HOPE was a Japanese experimental spaceplane project designed by a partnership between NASDA and NAL (both now part of JAXA), started in the 1980s. For a topic outline on this subject see List of basic Japan topics. For a topic outline on this subject see List of basic Japan topics. A spaceplane is a Rocket plane designed to pass the Edge of space. The, or JAXA, is Japan's national Aerospace agency JAXA was formed on October 1 2003 as an Independent Administrative Institution through the The, or JAXA, is Japan's national Aerospace agency JAXA was formed on October 1 2003 as an Independent Administrative Institution through the It was positioned for most of its lifetime as one of the main Japanese contributions to the International Space Station, the other being the Japanese Experiment Module. The Japanese Experiment Module (JEM ( Japanese: Kibō きぼう Hope is a Japanese science module for the International Space Station The project was eventually cancelled in 2003, by which point test flights of a sub-scale testbed had flown successfully.
The original HOPE project called for the building of a sub-scale orbital prototype known as HOPE-X, for H-2 Orbiting Plane, Experimental. This would be used for flight testing and systems validation, before moving onto the larger HOPE, which used many of the same parts and general design in a 4-man 22-metric-ton (49,000 lb) design. This article is about the tonne or metric ton For other tons see Ton. The pound or pound-mass (abbreviation lb, lbm, or sometimes in the United States #) is a unit of Mass As the name implies, both would be launched on Japan's new H-2 launcher, the full-scale HOPE requiring substantial upgrades in performance. The H-II ( H2) rocket was a Japanese satellite launch system, which flew seven times between 1994 and 1999 with five successes At the time, Japan was an up-and-coming industrial powerhouse, and their space program was moving from success to success. There was little doubt, and a little trepidation, that HOPE would be successful.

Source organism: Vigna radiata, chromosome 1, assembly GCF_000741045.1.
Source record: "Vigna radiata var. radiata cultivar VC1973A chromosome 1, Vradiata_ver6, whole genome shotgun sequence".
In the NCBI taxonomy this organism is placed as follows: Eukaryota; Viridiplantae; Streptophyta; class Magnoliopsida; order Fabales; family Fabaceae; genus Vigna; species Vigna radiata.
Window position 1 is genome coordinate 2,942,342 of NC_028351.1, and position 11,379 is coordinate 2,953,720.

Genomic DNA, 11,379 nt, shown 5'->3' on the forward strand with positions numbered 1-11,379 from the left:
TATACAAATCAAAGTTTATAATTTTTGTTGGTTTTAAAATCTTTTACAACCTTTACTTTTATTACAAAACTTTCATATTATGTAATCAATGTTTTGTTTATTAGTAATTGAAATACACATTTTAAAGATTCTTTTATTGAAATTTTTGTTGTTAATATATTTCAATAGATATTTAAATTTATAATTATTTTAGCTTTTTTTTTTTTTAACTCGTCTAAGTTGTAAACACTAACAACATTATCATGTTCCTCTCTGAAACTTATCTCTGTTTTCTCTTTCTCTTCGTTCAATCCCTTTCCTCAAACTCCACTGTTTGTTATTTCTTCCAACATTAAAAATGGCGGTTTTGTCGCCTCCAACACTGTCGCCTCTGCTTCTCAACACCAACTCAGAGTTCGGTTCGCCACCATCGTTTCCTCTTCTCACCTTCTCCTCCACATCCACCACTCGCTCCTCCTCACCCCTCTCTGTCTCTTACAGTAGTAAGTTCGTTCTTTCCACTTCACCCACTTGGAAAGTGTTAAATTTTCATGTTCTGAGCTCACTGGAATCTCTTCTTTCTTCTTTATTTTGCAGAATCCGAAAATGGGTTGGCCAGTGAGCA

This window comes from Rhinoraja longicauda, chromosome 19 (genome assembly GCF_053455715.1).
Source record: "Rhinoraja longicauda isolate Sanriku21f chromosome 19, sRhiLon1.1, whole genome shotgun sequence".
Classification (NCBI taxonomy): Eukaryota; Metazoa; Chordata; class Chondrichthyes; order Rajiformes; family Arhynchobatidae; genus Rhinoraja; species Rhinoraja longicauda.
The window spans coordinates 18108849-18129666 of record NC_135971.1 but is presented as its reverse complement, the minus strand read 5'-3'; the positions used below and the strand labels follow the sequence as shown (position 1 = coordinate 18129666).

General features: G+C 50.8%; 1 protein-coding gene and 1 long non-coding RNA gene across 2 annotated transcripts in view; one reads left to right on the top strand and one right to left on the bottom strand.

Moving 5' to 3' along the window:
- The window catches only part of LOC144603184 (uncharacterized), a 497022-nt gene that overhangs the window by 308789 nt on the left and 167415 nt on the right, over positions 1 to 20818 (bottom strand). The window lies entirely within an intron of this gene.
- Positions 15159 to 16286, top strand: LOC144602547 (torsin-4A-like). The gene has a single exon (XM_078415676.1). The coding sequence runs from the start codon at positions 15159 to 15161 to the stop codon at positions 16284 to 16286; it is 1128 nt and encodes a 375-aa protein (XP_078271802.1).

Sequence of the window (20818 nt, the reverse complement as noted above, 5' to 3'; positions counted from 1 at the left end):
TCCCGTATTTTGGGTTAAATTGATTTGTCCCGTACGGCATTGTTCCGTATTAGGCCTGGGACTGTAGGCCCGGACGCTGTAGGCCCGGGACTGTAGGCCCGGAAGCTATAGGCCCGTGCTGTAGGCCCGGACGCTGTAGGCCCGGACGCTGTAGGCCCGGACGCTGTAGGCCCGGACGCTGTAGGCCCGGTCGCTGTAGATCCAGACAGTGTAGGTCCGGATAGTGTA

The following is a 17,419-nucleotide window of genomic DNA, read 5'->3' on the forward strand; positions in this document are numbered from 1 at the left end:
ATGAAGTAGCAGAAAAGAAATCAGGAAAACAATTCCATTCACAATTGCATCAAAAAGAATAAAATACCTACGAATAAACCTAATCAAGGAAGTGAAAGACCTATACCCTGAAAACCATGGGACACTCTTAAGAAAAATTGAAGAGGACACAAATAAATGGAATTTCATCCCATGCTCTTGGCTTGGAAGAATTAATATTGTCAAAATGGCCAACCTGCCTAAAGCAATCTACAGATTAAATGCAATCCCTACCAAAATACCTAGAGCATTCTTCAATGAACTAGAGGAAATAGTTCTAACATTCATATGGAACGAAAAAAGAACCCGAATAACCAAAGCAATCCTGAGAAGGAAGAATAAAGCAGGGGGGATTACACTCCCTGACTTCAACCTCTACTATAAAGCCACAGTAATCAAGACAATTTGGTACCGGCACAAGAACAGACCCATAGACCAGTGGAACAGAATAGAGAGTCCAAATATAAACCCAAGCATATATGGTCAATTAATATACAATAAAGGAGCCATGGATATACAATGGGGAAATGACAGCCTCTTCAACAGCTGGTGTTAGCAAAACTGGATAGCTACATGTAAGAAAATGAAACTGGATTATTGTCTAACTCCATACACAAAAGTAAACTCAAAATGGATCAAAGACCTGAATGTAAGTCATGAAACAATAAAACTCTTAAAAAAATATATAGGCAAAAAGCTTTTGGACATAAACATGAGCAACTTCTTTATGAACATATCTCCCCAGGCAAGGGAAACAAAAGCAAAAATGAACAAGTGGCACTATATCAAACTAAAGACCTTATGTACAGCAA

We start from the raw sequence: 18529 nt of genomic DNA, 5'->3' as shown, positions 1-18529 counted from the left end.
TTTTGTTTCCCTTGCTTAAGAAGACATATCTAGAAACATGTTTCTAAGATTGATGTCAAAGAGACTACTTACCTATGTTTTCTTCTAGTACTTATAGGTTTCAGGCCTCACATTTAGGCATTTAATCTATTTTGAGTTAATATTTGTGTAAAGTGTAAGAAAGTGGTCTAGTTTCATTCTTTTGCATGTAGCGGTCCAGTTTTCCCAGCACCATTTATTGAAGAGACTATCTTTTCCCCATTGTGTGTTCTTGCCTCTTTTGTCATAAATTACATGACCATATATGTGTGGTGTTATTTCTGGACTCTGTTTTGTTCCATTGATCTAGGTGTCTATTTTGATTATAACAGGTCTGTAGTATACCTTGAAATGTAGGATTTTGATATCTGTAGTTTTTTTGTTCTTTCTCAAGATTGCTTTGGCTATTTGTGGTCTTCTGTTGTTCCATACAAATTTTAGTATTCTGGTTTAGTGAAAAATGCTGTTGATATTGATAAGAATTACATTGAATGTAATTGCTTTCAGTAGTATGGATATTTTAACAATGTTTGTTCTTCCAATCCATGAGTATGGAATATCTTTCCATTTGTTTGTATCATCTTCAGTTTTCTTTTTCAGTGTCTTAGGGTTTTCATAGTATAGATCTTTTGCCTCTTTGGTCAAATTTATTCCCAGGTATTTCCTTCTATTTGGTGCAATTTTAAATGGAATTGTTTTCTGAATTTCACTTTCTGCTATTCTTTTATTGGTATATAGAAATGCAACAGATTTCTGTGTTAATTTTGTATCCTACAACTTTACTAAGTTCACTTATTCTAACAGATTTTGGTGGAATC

As part of the overall Japanese space program, testing for technologies that would be used on HOPE and other projects was well advanced. In February 1994 the first test flight of the new H-2 launcher was used to also launch the experimental OREX ballistic re-entry vehicle, which tested various communications systems, heating profiles and heat shielding components. OREX ( Orbital Re-Entry EXperiment) was a NASDA reentry demonstrator prototype which was launched in 1994 on the H-II launcher Another project, Hyflex, followed in February 1996. Hyflex ( Hypersonic Flight Experiment) was a NASDA reentry demonstrator prototype which was launched in 1996 on the only flight of the J-I launcher Hyflex was intended to test the carbon-carbon heat shielding tiles that were intended to be used on HOPE, as well as having the same body shaping in order to gather data on hypersonic lifting. Reinforced Carbon-Carbon ( carbon-carbon or RCC) is a Composite material consisting of Carbon fiber reinforcement in a matrix of Graphite Hyflex was successful, but sank in the Pacific after splashdown before it could be recovered.